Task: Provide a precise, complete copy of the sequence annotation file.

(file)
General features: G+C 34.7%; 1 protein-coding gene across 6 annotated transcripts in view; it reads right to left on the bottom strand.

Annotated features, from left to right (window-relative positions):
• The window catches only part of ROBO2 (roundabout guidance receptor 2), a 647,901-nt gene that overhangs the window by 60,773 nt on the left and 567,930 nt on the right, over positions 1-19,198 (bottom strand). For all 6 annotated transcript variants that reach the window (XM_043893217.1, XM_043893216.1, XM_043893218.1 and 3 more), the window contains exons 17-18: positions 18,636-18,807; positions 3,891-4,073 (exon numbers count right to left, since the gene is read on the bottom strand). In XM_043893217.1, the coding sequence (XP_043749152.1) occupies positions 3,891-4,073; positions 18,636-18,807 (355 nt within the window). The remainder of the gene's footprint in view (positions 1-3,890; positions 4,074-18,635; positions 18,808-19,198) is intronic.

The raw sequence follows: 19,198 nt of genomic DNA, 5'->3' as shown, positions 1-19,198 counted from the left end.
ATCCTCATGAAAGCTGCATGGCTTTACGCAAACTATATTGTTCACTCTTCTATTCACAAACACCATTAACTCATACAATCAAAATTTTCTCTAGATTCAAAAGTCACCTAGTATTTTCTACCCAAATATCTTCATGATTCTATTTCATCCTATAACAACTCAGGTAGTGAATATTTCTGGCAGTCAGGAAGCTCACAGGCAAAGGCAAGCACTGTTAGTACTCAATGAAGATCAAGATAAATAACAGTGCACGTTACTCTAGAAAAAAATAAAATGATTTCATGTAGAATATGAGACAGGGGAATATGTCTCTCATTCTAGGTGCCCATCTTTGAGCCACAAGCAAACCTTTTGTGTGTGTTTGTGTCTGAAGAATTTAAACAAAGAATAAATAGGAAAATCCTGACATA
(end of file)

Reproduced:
General features: G+C 34.7%; 1 protein-coding gene across 6 annotated transcripts in view; it reads right to left on the bottom strand.

Annotated features, from left to right (window-relative positions):
• The window catches only part of ROBO2 (roundabout guidance receptor 2), a 647,901-nt gene that overhangs the window by 60,773 nt on the left and 567,930 nt on the right, over positions 1-19,198 (bottom strand). For all 6 annotated transcript variants that reach the window (XM_043893217.1, XM_043893216.1, XM_043893218.1 and 3 more), the window contains exons 17-18: positions 18,636-18,807; positions 3,891-4,073 (exon numbers count right to left, since the gene is read on the bottom strand). In XM_043893217.1, the coding sequence (XP_043749152.1) occupies positions 3,891-4,073; positions 18,636-18,807 (355 nt within the window). The remainder of the gene's footprint in view (positions 1-3,890; positions 4,074-18,635; positions 18,808-19,198) is intronic.

The raw sequence follows: 19,198 nt of genomic DNA, 5'->3' as shown, positions 1-19,198 counted from the left end.
ATCCTCATGAAAGCTGCATGGCTTTACGCAAACTATATTGTTCACTCTTCTATTCACAAACACCATTAACTCATACAATCAAAATTTTCTCTAGATTCAAAAGTCACCTAGTATTTTCTACCCAAATATCTTCATGATTCTATTTCATCCTATAACAACTCAGGTAGTGAATATTTCTGGCAGTCAGGAAGCTCACAGGCAAAGGCAAGCACTGTTAGTACTCAATGAAGATCAAGATAAATAACAGTGCACGTTACTCTAGAAAAAAATAAAATGATTTCATGTAGAATATGAGACAGGGGAATATGTCTCTCATTCTAGGTGCCCATCTTTGAGCCACAAGCAAACCTTTTGTGTGTGTTTGTGTCTGAAGAATTTAAACAAAGAATAAATAGGAAAATCCTGACATA